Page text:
Alan Chartock: 'I feel the need to weed'
Ahab had the whale. The old man had the sea. I have the garden.
I am an addict. I can't stop pulling up the weeds. I cover the bare ground with mulch. I go back into the garden and the weeds are back. No matter how many I pull, there are always more. It never ends.
A few weeks back, I spent three days in the garden pulling out the beginnings of little trees and things that look they will grow to sagebrush and all kinds of other green things. I pulled them by the roots as much as possible. I didn't stop. I was completely driven -- it was me against them.
Finally, the garden was as clean as a baby's bottom, but I ended up with what seemed like carpal tunnel syndrome. Everything hurt from the elbow down in both arms and I mean really hurt.
So I stopped weeding, figuring that the weeds would stay down for a while. But three weeks later they've returned and I have to go back in.
I need to come up with some kind of routine. I feel pangs of guilt when I'm not out there working. Like an addict, I feel the need to weed.
I'm sure that the early cavemen and farmers throughout history have had to do this. It becomes part of our genetic code, this weed-pulling thing. It's sort of like driving down the highway for days at a time and when you close your eyes at night, you can still see the broken white lines before your eyes.
Speaking of addictions, we are beset with heroin. We go through drug phases. For a while, the pharmaceutical drug fix was the addiction du jour. Then when that stuff began to dry up, much cheaper heroin began to flood the market.
Mayors and local officials are crying out for help but there is no easy fix. Law enforcement can try to keep up but even if they find someone hawking the stuff to our children, the odds are that the hawker is an addict, too.
Plus, there just aren't enough facilities to help people kick the addiction, a nearly impossible thing to do. There are some committed professionals like Jennifer Michaels at the Brien Center who really know what they are doing, but our society has to know that such programs are expensive and are going to cost.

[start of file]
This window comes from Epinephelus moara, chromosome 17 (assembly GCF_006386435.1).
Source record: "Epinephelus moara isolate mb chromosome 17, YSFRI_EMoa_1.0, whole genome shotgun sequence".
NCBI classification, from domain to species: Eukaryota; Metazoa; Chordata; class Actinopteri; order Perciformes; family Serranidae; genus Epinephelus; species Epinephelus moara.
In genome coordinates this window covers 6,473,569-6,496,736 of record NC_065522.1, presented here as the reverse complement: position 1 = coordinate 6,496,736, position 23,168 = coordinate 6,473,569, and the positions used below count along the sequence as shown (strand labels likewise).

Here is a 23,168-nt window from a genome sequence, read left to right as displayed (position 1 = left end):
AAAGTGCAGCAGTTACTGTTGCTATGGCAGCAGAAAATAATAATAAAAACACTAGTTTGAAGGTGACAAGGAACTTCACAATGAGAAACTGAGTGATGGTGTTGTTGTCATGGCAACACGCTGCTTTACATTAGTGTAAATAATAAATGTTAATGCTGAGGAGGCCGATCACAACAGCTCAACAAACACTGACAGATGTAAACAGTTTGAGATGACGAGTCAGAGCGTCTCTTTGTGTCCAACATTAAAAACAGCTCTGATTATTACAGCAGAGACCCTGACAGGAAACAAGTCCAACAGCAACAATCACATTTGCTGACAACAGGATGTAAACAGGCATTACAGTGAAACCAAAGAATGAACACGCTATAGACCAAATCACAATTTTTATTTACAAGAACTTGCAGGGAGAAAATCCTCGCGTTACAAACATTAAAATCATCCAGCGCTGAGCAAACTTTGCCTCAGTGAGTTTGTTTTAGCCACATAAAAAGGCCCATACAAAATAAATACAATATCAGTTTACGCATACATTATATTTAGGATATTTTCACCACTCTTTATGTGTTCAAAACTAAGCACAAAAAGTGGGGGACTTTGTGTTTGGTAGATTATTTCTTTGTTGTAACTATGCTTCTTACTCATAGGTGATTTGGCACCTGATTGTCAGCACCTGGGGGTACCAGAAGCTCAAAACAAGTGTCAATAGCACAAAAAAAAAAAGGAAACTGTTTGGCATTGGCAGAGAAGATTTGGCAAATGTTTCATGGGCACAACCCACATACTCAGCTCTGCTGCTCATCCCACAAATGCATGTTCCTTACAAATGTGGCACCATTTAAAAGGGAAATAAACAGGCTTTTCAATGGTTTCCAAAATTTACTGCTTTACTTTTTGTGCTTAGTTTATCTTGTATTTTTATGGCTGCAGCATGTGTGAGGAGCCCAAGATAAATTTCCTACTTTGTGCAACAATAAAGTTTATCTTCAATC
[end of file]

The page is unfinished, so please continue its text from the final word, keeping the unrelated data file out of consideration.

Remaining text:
Many of you recognize that we are failing our kids, and that is one of the main reasons why so many of them are turning to drugs and getting addicted.
When you are a kid with no job, no money, and no hope, drugs look like a good option and a way out. Sometimes the kids start by experimenting and despite claims that, "I can quit any time," that turns out to be harder than they think. Once this devil catches you, there is hell to pay.
It's the same old story. What starts out as a little "experiment" all too often ends up with the addict committing theft or worse in his or her desperation to get the next fix.
Whole families have been destroyed because of addiction and nothing will make a parent unhappier than that desperate feeling that somehow the parent is failing his or her child. For those of us who are untouched in our own families, one has no further to look than the family of man. Think about crimes that are motivated purely by drugs.
I'll tell you one thing -- before we put more boots on the ground in Iraq and spend another trillion dollars on an unwinnable war -- we had better figure out how to do a better job of educating and helping our young people and putting away the really bad people who don't give a damn about the chaos they are leaving in their wake. We need to think this through.
Alan Chartock is president of WAMC Northeast Public Radio.
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